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How can women have twins with two different fathers?

WATCH: A New Jersey family recently made headlines after a DNA test showed a set of twins had two fathers. Alana Holland speaks to one of the fathers.

A paternity case out of New Jersey is drawing international attention: a DNA test revealed that a set of twins have different dads, letting one father off the hook for child support payments for the second baby.

Superfecundation twins are rare, and are conceived when a woman has sex with two different men within a small window of time while she’s ovulating. In this case, the mother said in court testimony that she had sex with both men in a span of about a week.

READ MORE: Twins have different fathers, judge finds in paternity case

It’s quite the anomaly – Passaic County Superior Court Judge Sohail Mohammed wrote in his opinion that he found only two other court cases nationally.

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“This is a case of first impression in New Jersey and only a handful of reported cases exist nationwide,” Mohammed said in his ruling.

The father has to pay $28 per week for his daughter while the other was conceived with another man’s sperm.

In superfecundation, the woman releases two eggs and each man fertilizes an egg, impregnating her separately. It’s happened before: U.S. outlets covering the rarity point to a 1991 study that suggest that these types of twins sparked more than two per cent of paternity lawsuits in the U.S.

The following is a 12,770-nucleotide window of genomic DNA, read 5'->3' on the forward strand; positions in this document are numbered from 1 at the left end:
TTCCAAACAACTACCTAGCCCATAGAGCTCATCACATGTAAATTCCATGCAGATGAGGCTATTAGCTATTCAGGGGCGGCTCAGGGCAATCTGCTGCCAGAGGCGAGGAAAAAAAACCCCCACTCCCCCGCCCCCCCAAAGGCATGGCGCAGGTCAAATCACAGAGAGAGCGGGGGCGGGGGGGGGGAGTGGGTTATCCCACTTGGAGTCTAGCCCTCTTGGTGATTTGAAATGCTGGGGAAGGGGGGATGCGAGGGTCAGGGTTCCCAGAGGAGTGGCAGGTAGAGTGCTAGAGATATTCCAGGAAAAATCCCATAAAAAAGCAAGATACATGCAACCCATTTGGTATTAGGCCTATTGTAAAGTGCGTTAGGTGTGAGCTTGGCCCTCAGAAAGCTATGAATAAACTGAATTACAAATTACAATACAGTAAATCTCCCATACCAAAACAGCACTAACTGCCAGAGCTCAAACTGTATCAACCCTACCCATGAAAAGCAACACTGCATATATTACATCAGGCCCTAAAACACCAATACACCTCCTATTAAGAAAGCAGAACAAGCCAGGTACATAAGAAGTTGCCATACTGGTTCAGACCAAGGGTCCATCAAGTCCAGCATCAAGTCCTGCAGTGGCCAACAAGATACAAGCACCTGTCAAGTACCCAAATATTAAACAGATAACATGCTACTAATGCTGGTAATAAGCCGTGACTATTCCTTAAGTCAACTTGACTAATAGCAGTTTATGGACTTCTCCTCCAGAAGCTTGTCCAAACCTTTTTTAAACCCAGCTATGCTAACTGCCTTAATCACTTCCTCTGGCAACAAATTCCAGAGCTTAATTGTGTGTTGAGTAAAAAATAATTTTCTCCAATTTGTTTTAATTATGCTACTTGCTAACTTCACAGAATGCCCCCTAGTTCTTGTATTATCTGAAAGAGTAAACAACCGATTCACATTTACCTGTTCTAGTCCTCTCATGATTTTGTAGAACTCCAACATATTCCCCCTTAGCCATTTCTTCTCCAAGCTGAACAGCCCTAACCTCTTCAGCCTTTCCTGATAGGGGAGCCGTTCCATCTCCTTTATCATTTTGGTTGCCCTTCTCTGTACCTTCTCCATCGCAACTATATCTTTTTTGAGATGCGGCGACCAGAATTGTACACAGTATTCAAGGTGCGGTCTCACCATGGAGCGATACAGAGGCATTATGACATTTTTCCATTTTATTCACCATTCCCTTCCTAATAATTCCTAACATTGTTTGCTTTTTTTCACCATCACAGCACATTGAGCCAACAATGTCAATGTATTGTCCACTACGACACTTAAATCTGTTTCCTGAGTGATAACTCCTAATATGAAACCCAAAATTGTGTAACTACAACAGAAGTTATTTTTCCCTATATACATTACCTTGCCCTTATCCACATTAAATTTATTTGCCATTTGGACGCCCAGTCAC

READ MORE: After IVF surprise, mom gives birth to two sets of identical twins

One in every 13,000 paternity cases involving twins stem from sharing different fathers, according to Karl-Hans Wurzinger, a doctor who testified in the case. An egg has a lifespan of up to two days while sperm lives for up to about a week, leaving a short period of time for the phenomenon to occur.

“It is more common than we think,” Dr. Keith Eddleman, director of obstetrics at Mount Sinai Hospital in New York, told Fox News.

“In many situations, you would never know because there is no reason to do a paternity test on twins,” he said.

Dr. Jennifer Wu, an obstetrician-gynecologist at Lenox Hill Hospital, told the New York Times that the textbook example portrayed in medical journals are twins that are of different races.

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Superfecundation is becoming more common as families turn to reproductive technology to help with pregnancy.

“That’s why we’re seeing it more often than we were in the past when we were relying on nature and women who have more than one sexual partner in the same cycle around the time of ovulation,” Wu told the Times.

Identical twins share the same genetic makeup. They occur when a single sperm fertilizes a single egg, which then splits into two. Fraternal twins occur when two sperm from the same man fertilize two eggs. Both babies share the same parents.

– With files from the Associated Press

carmen.chai@globalnews.ca